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Momo Challenge is raising concerns among parents

**NOTE: KBJR 6 is aware that the “Momo Challenge” is a hoax.  Our story intent is to have parents discuss with their children that it is not real. 

EAU CLAIRE, WI (WQOW) – The internet is full of crazy challenges, but it can be worrisome when it’s targeting children.

The Momo Challenge is resurfacing online, but what is it, and is it real or a hoax?

Chances are you’ve probably seen the challenge circulating on the internet. It’s geared towards getting kids to harm themselves, and it’s raising concerns, but where did it come from?

“The Momo Challenge really isn’t anywhere,” said Justin Patchin, co-director of the Cyberbullying Research Center and a criminal justice professor at UW-Eau Claire. “There’s a lot of speculation that this is a thing. It started on WhatsApp this summer, and now its spread to reportedly being connected to Instagram, YouTube and pretty much any popular online environment. ”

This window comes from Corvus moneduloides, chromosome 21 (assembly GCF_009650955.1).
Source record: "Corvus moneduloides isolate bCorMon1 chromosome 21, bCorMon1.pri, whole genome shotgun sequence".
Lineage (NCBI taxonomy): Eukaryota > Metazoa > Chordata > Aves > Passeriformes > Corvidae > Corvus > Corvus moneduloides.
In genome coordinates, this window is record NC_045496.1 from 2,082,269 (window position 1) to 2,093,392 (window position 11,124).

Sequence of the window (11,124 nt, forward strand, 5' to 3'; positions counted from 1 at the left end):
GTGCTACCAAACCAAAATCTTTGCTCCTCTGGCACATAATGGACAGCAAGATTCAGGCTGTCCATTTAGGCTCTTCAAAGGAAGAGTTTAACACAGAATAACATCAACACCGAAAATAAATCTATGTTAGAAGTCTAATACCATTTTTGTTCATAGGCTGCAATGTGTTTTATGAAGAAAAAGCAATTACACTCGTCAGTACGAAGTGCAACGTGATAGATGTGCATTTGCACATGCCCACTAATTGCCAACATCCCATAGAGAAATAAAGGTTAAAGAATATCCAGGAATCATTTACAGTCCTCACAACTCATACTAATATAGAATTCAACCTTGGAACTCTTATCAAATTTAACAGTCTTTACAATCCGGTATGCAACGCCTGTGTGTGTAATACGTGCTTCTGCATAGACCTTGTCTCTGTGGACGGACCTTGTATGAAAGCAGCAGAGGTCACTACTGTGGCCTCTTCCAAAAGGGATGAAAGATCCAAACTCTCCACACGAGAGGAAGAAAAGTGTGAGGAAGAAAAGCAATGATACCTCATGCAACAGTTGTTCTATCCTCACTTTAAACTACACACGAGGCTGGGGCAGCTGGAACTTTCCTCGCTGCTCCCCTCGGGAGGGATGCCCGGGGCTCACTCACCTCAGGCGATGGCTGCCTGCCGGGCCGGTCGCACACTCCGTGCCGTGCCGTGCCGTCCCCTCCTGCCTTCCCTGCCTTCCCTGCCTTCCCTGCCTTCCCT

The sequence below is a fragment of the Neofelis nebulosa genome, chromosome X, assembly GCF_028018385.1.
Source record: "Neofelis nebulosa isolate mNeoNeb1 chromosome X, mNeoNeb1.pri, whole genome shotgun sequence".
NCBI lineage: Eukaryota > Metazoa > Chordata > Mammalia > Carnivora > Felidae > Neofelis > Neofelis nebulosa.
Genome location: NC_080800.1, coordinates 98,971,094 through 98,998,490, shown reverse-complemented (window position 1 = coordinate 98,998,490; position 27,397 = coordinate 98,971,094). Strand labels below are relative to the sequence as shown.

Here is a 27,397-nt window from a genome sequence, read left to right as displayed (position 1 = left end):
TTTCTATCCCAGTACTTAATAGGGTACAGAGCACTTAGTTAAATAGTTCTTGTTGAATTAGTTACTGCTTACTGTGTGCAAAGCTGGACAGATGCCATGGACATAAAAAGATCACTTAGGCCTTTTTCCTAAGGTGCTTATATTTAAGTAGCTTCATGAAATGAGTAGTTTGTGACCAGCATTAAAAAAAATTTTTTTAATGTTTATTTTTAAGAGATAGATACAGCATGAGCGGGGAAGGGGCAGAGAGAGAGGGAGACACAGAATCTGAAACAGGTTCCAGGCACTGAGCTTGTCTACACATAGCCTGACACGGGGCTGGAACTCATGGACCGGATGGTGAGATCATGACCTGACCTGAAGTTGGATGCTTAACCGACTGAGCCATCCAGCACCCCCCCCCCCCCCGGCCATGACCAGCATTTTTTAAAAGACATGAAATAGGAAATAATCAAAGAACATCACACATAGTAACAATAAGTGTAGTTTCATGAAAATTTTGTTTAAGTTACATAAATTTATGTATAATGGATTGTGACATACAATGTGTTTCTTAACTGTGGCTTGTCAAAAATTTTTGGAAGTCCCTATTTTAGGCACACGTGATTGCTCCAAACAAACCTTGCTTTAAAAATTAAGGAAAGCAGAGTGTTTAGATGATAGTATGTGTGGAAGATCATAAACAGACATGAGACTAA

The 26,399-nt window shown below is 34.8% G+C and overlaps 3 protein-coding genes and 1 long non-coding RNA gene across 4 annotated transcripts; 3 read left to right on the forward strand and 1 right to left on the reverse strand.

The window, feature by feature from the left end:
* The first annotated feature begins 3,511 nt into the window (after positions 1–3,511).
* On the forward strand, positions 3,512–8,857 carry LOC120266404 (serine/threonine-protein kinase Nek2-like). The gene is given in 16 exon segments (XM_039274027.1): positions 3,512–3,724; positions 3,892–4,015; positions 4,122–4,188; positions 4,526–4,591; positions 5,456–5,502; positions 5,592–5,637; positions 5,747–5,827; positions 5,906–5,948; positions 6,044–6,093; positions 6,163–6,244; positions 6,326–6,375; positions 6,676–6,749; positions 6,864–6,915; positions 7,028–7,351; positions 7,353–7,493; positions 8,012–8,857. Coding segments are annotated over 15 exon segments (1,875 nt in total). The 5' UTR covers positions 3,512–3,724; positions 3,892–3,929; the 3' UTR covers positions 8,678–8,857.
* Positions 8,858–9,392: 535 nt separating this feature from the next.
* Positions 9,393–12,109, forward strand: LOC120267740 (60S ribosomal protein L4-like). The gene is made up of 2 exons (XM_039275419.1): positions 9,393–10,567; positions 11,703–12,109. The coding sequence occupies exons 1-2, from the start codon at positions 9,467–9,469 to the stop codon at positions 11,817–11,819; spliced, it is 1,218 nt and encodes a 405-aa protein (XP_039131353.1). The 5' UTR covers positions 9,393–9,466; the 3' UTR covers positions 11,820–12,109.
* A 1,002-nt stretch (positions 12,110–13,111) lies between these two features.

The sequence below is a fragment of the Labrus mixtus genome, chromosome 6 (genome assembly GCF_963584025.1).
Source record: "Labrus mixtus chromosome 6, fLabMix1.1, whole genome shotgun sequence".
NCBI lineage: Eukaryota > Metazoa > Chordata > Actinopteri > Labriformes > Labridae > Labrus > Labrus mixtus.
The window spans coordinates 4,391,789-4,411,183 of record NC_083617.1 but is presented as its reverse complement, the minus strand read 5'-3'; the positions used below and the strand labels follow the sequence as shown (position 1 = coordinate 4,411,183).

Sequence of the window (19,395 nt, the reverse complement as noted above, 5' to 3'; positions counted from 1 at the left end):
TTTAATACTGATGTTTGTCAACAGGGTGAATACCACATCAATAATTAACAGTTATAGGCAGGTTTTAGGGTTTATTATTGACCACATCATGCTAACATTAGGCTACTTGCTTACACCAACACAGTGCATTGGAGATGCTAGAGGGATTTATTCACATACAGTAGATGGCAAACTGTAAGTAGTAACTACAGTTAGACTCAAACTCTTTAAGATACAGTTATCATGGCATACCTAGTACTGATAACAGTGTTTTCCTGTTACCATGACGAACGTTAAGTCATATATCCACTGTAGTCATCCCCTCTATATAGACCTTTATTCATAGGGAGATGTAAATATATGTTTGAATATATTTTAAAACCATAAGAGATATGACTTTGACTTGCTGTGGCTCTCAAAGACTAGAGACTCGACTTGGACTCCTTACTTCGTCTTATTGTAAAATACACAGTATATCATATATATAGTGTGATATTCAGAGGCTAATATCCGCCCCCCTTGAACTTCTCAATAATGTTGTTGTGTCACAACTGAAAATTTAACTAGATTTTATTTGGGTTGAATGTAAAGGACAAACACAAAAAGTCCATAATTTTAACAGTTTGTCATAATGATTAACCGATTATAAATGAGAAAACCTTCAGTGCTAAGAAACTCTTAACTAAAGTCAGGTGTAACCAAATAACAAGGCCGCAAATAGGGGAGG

Patchin said the way it supposedly works is someone messages a person on WhatsApp and then gives them tasks that would lead to them hurting themselves or even suicide.

“There is no clear evidence that an individual had a conversation with a particular person online encouraging them to commit suicide linked to Momo,” Patchin said.

Although there’s no proof the Momo Challenge is real, it is frightening for parents.

“Sometimes he’s left alone with his iPad when I’m cooking or in the car,” said Eau Claire mom April Curry.

Curry said she’s worried her toddler could end up seeing the Momo Challenge on the internet.

“I saw it just kind of online, and then kind of raised red flags because our son does watch some YouTube,” Curry said. “It was one of those things that kind of alerted me. I wanted to be careful of what he watched.”

Curry said since she saw the Momo Challenge online, she’s added more Disney apps on her iPad so she can have more control over what he’s watching.

“I think you just have to be careful and monitor what your kids are watching, not only the amount of hours that they’re watching but monitor what they can click on,” Curry said. “I know he’s clicked a few things and I’m going where is this coming from, and just to watch out for that.”

Patchin said it’s important to have these conversations and use the Momo Challenge as an opportunity to remind children about the dangers lurking online.


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